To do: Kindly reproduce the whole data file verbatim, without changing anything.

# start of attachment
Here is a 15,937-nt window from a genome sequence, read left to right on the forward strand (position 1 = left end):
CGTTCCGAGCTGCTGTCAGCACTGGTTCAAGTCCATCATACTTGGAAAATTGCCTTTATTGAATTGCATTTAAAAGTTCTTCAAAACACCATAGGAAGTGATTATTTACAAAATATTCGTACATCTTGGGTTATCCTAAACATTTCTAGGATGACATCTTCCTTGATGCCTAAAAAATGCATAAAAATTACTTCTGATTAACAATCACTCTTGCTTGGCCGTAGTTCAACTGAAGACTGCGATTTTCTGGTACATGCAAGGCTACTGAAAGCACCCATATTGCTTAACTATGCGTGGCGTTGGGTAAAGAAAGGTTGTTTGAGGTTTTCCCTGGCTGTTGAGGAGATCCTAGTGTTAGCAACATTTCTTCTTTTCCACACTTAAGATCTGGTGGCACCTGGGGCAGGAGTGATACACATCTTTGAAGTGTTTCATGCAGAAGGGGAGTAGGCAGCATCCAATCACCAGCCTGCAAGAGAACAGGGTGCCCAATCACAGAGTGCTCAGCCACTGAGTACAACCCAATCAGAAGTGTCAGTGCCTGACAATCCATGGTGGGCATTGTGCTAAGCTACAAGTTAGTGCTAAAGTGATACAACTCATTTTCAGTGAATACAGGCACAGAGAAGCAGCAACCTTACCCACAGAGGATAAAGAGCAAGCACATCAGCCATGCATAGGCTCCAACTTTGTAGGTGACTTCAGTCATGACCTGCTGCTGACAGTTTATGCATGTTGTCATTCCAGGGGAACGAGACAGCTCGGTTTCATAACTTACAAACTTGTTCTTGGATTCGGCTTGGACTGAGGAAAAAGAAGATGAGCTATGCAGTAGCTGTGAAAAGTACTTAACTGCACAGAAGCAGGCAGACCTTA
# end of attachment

Here is a 15,937-nt window from a genome sequence, read left to right on the forward strand (position 1 = left end):
CGTTCCGAGCTGCTGTCAGCACTGGTTCAAGTCCATCATACTTGGAAAATTGCCTTTATTGAATTGCATTTAAAAGTTCTTCAAAACACCATAGGAAGTGATTATTTACAAAATATTCGTACATCTTGGGTTATCCTAAACATTTCTAGGATGACATCTTCCTTGATGCCTAAAAAATGCATAAAAATTACTTCTGATTAACAATCACTCTTGCTTGGCCGTAGTTCAACTGAAGACTGCGATTTTCTGGTACATGCAAGGCTACTGAAAGCACCCATATTGCTTAACTATGCGTGGCGTTGGGTAAAGAAAGGTTGTTTGAGGTTTTCCCTGGCTGTTGAGGAGATCCTAGTGTTAGCAACATTTCTTCTTTTCCACACTTAAGATCTGGTGGCACCTGGGGCAGGAGTGATACACATCTTTGAAGTGTTTCATGCAGAAGGGGAGTAGGCAGCATCCAATCACCAGCCTGCAAGAGAACAGGGTGCCCAATCACAGAGTGCTCAGCCACTGAGTACAACCCAATCAGAAGTGTCAGTGCCTGACAATCCATGGTGGGCATTGTGCTAAGCTACAAGTTAGTGCTAAAGTGATACAACTCATTTTCAGTGAATACAGGCACAGAGAAGCAGCAACCTTACCCACAGAGGATAAAGAGCAAGCACATCAGCCATGCATAGGCTCCAACTTTGTAGGTGACTTCAGTCATGACCTGCTGCTGACAGTTTATGCATGTTGTCATTCCAGGGGAACGAGACAGCTCGGTTTCATAACTTACAAACTTGTTCTTGGATTCGGCTTGGACTGAGGAAAAAGAAGATGAGCTATGCAGTAGCTGTGAAAAGTACTTAACTGCACAGAAGCAGGCAGACCTTA